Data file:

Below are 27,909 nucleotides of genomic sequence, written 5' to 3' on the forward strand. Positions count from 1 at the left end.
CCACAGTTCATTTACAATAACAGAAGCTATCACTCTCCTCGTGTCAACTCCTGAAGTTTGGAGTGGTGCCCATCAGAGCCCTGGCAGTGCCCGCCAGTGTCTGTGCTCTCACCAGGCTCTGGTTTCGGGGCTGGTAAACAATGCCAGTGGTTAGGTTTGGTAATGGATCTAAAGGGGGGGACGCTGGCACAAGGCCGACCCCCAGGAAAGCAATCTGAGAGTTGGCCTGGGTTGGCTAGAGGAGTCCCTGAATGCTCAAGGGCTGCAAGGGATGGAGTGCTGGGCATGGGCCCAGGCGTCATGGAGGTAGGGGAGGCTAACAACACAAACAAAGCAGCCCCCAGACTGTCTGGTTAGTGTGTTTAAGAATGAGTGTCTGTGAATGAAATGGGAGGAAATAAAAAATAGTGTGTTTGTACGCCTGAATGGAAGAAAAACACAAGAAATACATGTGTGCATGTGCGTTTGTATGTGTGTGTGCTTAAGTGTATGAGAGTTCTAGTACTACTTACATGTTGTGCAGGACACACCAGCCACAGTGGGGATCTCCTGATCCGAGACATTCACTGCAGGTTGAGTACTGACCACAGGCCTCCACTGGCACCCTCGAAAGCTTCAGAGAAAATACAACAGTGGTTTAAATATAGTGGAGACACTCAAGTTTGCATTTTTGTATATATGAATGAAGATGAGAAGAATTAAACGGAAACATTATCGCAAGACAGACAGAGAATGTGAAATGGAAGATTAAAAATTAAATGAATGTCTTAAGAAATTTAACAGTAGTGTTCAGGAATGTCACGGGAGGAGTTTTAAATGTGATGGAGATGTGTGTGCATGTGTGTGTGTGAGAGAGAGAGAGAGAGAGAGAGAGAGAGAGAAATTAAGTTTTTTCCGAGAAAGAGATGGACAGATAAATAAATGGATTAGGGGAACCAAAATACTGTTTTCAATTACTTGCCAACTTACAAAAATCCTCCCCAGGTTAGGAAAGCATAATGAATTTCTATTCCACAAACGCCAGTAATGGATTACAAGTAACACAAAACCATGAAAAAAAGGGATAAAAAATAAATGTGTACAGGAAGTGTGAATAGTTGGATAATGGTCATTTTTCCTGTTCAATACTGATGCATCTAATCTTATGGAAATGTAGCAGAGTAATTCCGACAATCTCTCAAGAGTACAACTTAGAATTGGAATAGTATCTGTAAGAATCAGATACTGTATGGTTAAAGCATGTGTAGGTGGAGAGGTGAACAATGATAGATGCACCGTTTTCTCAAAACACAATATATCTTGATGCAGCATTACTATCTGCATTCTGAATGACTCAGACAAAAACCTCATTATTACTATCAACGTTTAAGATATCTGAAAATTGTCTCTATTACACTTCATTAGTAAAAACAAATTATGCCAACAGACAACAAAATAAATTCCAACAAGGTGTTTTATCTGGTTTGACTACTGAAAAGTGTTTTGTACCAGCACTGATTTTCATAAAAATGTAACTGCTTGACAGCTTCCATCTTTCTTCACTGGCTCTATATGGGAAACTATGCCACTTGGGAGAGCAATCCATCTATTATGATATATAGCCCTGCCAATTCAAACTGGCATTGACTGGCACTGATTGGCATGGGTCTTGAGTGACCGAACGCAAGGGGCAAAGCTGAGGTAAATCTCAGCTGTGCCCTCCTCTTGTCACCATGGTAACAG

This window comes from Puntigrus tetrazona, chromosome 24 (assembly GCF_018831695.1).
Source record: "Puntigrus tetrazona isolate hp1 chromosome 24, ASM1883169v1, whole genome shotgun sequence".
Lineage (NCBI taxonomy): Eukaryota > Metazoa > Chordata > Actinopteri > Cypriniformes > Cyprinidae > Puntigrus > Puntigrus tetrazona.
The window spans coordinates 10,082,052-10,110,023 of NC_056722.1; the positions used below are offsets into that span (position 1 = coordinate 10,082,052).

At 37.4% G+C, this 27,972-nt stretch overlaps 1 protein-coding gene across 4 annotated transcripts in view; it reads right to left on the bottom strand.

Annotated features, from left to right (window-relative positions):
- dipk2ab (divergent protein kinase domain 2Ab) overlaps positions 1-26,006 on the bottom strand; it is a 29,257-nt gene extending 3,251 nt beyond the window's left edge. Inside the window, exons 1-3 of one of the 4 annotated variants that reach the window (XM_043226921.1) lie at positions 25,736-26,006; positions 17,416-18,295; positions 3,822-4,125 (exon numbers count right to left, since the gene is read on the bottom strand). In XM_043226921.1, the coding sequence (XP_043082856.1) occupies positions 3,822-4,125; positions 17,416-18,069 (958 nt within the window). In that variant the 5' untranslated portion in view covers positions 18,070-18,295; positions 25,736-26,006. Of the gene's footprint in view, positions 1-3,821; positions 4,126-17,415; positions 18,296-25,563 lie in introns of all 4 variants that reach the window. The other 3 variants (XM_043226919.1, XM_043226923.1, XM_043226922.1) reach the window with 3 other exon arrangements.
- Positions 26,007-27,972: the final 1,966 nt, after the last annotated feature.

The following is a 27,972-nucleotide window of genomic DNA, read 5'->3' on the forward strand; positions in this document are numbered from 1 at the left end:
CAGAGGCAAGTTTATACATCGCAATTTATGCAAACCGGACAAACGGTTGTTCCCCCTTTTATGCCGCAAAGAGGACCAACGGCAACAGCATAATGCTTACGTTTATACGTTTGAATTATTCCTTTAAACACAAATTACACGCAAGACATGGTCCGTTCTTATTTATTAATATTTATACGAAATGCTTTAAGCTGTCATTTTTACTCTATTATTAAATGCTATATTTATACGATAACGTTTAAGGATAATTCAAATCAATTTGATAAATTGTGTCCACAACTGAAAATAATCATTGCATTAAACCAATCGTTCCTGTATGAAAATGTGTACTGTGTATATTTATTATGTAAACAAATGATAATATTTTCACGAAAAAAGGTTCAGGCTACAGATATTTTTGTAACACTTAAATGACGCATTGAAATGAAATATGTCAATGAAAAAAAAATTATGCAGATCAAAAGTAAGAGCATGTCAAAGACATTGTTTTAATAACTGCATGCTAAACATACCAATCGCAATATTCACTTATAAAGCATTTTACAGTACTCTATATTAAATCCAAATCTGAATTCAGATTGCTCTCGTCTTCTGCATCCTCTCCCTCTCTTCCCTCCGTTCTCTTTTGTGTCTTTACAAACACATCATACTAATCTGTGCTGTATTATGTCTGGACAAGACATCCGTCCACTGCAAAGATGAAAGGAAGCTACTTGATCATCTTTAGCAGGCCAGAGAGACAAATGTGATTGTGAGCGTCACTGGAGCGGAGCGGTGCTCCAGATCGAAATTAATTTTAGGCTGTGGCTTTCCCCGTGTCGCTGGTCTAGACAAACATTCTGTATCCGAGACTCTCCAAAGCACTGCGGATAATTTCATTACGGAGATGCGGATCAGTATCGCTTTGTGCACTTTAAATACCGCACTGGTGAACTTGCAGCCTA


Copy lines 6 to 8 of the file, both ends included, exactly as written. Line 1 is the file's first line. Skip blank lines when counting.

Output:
The window spans coordinates 10,082,052-10,110,023 of NC_056722.1; the positions used below are offsets into that span (position 1 = coordinate 10,082,052).

At 37.4% G+C, this 27,972-nt stretch overlaps 1 protein-coding gene across 4 annotated transcripts in view; it reads right to left on the bottom strand.

Annotated features, from left to right (window-relative positions):